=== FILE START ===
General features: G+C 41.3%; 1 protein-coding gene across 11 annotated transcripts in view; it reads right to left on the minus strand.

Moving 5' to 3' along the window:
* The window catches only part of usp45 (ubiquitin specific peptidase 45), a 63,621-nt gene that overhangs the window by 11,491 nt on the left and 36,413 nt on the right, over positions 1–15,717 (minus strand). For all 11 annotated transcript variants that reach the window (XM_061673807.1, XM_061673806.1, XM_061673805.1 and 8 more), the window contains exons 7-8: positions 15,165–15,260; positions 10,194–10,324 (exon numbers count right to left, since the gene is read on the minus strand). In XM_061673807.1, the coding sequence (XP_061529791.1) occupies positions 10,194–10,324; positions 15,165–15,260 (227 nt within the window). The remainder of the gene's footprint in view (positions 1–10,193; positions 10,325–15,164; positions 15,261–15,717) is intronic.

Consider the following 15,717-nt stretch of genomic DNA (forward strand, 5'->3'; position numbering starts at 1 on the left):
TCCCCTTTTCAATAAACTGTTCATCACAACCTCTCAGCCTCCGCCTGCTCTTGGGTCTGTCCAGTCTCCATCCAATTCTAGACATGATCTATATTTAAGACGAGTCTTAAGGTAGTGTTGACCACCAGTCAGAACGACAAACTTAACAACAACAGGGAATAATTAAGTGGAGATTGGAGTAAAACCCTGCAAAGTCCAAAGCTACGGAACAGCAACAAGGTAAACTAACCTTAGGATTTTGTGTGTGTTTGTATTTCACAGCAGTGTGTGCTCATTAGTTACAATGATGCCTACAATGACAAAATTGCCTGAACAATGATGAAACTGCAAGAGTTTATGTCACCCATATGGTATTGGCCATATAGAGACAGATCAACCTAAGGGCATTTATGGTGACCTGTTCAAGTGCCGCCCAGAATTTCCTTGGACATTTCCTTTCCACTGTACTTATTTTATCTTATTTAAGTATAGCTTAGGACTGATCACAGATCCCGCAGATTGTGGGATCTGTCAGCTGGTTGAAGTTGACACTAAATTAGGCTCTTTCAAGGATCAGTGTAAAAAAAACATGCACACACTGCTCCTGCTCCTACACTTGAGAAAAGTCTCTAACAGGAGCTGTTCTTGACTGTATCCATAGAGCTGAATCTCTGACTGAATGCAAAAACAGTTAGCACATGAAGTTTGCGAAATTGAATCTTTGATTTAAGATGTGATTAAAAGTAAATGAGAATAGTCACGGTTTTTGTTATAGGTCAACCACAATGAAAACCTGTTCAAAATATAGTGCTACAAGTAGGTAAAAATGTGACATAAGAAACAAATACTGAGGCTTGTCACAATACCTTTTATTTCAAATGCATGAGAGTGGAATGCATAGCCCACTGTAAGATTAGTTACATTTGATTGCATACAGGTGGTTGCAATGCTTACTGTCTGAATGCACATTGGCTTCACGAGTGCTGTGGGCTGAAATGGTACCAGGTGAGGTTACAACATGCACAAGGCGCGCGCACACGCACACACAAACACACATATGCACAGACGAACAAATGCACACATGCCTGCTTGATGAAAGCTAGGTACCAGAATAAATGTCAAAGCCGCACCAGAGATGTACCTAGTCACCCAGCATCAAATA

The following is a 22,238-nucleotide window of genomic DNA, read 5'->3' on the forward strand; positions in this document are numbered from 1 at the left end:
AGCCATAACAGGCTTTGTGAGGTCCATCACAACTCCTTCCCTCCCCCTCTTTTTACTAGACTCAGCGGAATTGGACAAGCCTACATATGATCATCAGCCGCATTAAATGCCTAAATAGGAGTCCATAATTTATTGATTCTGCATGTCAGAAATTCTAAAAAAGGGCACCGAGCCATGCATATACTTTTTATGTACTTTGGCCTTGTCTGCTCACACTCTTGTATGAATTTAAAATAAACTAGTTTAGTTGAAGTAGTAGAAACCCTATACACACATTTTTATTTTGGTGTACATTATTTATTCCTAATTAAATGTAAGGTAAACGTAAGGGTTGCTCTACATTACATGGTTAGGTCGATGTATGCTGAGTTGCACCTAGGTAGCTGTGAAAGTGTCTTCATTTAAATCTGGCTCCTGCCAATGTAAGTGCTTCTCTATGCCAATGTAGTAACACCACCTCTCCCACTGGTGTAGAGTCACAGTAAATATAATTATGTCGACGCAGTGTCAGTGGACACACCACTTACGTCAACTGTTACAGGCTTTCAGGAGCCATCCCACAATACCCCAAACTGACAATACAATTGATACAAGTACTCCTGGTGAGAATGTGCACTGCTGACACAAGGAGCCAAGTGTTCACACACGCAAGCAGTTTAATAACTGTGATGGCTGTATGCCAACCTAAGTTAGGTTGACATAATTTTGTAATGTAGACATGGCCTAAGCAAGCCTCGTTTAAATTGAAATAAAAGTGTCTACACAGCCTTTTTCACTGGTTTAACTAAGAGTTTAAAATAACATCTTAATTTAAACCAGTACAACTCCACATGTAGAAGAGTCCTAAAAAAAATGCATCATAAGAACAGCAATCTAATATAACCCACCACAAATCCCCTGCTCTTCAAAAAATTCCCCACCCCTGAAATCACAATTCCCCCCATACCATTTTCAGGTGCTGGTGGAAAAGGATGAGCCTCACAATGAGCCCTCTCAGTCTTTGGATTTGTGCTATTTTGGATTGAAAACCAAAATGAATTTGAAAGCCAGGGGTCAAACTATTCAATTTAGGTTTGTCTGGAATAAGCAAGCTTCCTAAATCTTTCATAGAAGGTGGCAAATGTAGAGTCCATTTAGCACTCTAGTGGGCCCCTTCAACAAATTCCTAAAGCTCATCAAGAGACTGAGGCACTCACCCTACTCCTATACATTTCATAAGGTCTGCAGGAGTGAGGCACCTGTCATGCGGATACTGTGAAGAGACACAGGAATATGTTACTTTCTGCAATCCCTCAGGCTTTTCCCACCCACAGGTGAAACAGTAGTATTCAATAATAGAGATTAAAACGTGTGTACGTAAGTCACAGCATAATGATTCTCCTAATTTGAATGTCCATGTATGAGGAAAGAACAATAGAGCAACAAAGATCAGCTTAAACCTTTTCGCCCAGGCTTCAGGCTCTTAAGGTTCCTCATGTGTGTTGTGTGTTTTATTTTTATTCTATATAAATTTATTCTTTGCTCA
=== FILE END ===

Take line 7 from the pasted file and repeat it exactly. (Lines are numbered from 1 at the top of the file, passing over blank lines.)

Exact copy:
AGCCATAACAGGCTTTGTGAGGTCCATCACAACTCCTTCCCTCCCCCTCTTTTTACTAGACTCAGCGGAATTGGACAAGCCTACATATGATCATCAGCCGCATTAAATGCCTAAATAGGAGTCCATAATTTATTGATTCTGCATGTCAGAAATTCTAAAAAAGGGCACCGAGCCATGCATATACTTTTTATGTACTTTGGCCTTGTCTGCTCACACTCTTGTATGAATTTAAAATAAACTAGTTTAGTTGAAGTAGTAGAAACCCTATACACACATTTTTATTTTGGTGTACATTATTTATTCCTAATTAAATGTAAGGTAAACGTAAGGGTTGCTCTACATTACATGGTTAGGTCGATGTATGCTGAGTTGCACCTAGGTAGCTGTGAAAGTGTCTTCATTTAAATCTGGCTCCTGCCAATGTAAGTGCTTCTCTATGCCAATGTAGTAACACCACCTCTCCCACTGGTGTAGAGTCACAGTAAATATAATTATGTCGACGCAGTGTCAGTGGACACACCACTTACGTCAACTGTTACAGGCTTTCAGGAGCCATCCCACAATACCCCAAACTGACAATACAATTGATACAAGTACTCCTGGTGAGAATGTGCACTGCTGACACAAGGAGCCAAGTGTTCACACACGCAAGCAGTTTAATAACTGTGATGGCTGTATGCCAACCTAAGTTAGGTTGACATAATTTTGTAATGTAGACATGGCCTAAGCAAGCCTCGTTTAAATTGAAATAAAAGTGTCTACACAGCCTTTTTCACTGGTTTAACTAAGAGTTTAAAATAACATCTTAATTTAAACCAGTACAACTCCACATGTAGAAGAGTCCTAAAAAAAATGCATCATAAGAACAGCAATCTAATATAACCCACCACAAATCCCCTGCTCTTCAAAAAATTCCCCACCCCTGAAATCACAATTCCCCCCATACCATTTTCAGGTGCTGGTGGAAAAGGATGAGCCTCACAATGAGCCCTCTCAGTCTTTGGATTTGTGCTATTTTGGATTGAAAACCAAAATGAATTTGAAAGCCAGGGGTCAAACTATTCAATTTAGGTTTGTCTGGAATAAGCAAGCTTCCTAAATCTTTCATAGAAGGTGGCAAATGTAGAGTCCATTTAGCACTCTAGTGGGCCCCTTCAACAAATTCCTAAAGCTCATCAAGAGACTGAGGCACTCACCCTACTCCTATACATTTCATAAGGTCTGCAGGAGTGAGGCACCTGTCATGCGGATACTGTGAAGAGACACAGGAATATGTTACTTTCTGCAATCCCTCAGGCTTTTCCCACCCACAGGTGAAACAGTAGTATTCAATAATAGAGATTAAAACGTGTGTACGTAAGTCACAGCATAATGATTCTCCTAATTTGAATGTCCATGTATGAGGAAAGAACAATAGAGCAACAAAGATCAGCTTAAACCTTTTCGCCCAGGCTTCAGGCTCTTAAGGTTCCTCATGTGTGTTGTGTGTTTTATTTTTATTCTATATAAATTTATTCTTTGCTCA